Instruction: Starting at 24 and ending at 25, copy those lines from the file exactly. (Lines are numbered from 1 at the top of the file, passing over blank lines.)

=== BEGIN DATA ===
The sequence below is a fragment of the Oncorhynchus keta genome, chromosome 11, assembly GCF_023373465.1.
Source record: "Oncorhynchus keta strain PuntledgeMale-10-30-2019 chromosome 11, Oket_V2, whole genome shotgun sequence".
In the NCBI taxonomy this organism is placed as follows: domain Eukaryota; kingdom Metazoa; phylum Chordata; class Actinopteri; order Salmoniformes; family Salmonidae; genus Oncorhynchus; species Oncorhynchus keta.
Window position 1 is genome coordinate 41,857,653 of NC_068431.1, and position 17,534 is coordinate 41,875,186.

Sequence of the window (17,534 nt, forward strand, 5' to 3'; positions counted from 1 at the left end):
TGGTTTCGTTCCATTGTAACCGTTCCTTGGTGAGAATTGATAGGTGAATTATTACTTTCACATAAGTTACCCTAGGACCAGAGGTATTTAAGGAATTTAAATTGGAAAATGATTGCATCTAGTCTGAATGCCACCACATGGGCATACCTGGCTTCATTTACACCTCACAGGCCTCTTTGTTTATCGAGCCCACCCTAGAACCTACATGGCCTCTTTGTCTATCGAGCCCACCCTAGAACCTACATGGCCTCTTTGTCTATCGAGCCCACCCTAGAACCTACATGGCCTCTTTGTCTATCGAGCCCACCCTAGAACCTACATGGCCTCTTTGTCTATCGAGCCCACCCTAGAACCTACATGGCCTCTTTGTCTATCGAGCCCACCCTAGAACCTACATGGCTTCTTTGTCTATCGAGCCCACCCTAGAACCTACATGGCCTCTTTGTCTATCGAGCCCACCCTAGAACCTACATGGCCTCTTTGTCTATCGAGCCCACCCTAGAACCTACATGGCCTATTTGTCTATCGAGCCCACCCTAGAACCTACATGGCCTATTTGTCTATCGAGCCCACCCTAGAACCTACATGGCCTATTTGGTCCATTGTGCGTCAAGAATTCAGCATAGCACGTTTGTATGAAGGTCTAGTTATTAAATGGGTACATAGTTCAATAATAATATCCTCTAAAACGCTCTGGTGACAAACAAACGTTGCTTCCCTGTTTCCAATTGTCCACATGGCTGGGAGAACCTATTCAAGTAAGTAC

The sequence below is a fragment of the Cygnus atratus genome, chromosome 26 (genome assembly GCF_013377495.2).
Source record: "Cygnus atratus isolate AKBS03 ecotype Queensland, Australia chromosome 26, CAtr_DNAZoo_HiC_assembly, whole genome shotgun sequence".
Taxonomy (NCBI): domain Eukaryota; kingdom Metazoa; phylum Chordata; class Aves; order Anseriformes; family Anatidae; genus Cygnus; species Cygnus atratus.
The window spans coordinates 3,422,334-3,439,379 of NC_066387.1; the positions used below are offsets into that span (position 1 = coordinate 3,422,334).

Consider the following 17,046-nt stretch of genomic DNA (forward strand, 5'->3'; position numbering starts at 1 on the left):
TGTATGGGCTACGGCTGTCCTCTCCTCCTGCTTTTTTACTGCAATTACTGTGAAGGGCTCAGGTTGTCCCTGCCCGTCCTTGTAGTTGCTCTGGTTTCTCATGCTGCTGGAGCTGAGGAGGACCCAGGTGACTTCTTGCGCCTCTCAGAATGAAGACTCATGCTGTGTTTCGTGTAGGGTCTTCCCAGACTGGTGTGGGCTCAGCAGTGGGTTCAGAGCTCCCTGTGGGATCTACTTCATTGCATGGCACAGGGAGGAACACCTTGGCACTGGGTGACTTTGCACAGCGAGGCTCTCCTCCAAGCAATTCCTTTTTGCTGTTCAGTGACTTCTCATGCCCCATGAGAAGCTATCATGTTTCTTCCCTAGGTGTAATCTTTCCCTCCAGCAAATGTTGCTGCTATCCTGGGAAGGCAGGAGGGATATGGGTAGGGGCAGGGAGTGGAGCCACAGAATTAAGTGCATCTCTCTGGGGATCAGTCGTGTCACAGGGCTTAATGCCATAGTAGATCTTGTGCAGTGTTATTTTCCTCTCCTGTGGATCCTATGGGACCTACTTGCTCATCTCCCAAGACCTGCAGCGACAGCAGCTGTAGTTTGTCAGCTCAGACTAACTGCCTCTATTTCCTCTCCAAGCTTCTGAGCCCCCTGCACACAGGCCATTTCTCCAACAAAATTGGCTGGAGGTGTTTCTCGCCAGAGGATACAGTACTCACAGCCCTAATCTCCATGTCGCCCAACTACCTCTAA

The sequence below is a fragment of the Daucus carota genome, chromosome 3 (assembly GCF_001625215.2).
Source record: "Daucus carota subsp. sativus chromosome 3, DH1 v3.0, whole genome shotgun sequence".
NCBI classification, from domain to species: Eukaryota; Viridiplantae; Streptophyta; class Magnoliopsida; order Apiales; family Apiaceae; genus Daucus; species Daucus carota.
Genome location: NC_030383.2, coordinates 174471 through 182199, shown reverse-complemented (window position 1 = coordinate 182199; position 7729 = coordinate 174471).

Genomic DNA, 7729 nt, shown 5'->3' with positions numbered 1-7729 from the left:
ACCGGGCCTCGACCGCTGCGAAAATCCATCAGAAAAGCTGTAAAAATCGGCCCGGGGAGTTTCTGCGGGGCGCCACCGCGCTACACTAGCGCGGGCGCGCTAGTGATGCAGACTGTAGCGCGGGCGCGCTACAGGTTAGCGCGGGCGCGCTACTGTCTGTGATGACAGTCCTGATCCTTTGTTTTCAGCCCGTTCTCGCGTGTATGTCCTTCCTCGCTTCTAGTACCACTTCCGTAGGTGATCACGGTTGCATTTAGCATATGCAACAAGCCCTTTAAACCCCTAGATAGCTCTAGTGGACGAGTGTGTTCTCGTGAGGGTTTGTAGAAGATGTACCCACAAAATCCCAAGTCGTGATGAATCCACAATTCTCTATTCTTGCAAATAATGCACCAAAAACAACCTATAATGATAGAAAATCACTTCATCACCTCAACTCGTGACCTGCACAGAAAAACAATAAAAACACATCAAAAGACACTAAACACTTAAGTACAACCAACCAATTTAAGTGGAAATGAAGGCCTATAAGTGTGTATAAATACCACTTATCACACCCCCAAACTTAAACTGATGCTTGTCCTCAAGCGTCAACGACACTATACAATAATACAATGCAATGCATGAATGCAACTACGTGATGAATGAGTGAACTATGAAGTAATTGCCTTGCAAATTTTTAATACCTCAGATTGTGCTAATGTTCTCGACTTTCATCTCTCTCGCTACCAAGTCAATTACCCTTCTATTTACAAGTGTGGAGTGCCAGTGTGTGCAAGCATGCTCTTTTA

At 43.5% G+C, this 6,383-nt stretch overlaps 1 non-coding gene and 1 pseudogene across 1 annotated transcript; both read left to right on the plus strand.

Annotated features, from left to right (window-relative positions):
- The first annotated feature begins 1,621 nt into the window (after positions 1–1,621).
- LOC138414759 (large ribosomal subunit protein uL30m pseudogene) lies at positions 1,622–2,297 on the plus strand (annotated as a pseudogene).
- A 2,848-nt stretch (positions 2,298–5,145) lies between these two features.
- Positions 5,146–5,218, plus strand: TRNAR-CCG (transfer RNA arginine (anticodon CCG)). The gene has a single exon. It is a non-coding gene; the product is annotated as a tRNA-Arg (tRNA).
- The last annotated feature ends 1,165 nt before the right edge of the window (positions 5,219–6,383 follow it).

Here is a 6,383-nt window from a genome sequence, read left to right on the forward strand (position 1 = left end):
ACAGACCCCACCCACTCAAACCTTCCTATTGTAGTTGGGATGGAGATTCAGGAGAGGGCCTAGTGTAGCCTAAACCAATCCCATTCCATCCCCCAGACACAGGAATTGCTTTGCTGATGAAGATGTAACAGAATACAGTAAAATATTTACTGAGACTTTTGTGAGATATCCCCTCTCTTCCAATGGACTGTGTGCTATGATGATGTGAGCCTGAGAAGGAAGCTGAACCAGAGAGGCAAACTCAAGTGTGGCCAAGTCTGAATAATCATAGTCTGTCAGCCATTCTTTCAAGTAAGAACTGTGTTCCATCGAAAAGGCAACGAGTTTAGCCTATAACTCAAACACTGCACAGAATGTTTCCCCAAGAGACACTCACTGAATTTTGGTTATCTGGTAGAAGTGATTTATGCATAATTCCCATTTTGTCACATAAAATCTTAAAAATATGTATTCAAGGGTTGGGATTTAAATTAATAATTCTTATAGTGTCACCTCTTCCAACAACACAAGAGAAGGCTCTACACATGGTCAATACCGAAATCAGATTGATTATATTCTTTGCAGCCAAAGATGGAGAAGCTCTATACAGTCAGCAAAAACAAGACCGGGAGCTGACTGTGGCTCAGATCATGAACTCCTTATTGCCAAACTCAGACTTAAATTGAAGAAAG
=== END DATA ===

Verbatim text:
- Positions 5,146–5,218, plus strand: TRNAR-CCG (transfer RNA arginine (anticodon CCG)). The gene has a single exon. It is a non-coding gene; the product is annotated as a tRNA-Arg (tRNA).
- The last annotated feature ends 1,165 nt before the right edge of the window (positions 5,219–6,383 follow it).